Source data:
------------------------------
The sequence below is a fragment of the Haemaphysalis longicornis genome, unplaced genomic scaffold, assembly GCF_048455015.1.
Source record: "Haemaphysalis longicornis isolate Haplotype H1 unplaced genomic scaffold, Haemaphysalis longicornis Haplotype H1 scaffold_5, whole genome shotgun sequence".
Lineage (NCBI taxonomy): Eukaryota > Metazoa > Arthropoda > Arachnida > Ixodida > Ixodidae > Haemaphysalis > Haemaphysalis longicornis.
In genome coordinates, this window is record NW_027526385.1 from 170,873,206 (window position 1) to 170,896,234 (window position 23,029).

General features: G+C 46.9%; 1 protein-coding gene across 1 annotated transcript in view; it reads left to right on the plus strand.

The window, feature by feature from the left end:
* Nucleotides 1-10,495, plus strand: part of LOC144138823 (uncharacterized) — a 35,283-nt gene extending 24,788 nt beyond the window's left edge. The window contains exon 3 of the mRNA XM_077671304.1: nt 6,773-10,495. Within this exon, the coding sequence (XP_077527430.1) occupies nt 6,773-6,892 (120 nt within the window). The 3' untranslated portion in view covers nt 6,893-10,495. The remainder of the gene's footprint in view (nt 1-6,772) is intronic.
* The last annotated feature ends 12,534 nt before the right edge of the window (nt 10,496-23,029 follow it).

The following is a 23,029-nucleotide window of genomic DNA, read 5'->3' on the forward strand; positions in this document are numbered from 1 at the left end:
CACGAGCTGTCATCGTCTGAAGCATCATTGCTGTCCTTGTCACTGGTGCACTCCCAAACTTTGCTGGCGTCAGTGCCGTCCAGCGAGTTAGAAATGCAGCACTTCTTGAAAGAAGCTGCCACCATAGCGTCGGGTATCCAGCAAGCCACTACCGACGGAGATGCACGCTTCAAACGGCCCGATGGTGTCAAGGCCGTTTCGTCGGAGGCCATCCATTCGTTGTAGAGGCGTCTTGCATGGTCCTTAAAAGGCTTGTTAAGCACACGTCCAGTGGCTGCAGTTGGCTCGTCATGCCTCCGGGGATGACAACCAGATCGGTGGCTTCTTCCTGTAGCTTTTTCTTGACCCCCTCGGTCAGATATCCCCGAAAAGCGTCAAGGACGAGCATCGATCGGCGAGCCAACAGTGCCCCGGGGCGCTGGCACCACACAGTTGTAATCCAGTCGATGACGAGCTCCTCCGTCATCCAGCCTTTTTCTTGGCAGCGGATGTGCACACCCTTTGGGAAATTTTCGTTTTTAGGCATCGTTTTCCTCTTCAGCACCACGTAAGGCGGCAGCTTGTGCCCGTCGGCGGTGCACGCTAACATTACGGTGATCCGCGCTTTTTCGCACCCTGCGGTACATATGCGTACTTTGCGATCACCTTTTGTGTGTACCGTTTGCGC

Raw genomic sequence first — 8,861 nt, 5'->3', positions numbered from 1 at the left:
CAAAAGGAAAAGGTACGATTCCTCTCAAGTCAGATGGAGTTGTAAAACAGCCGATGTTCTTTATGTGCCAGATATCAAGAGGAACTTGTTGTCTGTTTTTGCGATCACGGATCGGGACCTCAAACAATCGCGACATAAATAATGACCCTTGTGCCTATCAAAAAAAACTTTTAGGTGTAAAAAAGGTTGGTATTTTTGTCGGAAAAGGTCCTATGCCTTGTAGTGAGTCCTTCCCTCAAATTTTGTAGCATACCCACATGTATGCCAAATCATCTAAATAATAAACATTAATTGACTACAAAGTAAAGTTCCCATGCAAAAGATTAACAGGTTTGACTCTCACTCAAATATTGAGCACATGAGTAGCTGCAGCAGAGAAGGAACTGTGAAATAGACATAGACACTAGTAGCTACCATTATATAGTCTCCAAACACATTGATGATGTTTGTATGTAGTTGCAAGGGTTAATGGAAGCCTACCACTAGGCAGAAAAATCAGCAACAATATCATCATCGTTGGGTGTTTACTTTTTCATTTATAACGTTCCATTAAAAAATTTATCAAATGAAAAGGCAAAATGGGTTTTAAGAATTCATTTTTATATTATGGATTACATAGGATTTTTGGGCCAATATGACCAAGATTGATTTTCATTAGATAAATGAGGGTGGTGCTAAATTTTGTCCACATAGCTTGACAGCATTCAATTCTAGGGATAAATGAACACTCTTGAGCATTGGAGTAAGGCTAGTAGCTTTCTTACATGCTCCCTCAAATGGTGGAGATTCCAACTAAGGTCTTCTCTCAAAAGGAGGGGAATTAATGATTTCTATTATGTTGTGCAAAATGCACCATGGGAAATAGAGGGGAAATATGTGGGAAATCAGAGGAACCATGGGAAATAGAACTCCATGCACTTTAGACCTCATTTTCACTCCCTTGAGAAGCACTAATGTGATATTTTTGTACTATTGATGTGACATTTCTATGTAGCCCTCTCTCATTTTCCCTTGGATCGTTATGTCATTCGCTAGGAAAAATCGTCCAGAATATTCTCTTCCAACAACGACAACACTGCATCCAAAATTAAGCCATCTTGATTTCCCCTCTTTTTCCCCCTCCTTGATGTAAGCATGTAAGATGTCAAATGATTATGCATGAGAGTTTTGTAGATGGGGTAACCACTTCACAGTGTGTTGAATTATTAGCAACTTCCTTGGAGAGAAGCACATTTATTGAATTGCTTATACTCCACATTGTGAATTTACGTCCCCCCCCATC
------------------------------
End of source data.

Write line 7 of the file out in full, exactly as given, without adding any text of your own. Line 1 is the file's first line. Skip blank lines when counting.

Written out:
* Nucleotides 1-10,495, plus strand: part of LOC144138823 (uncharacterized) — a 35,283-nt gene extending 24,788 nt beyond the window's left edge. The window contains exon 3 of the mRNA XM_077671304.1: nt 6,773-10,495. Within this exon, the coding sequence (XP_077527430.1) occupies nt 6,773-6,892 (120 nt within the window). The 3' untranslated portion in view covers nt 6,893-10,495. The remainder of the gene's footprint in view (nt 1-6,772) is intronic.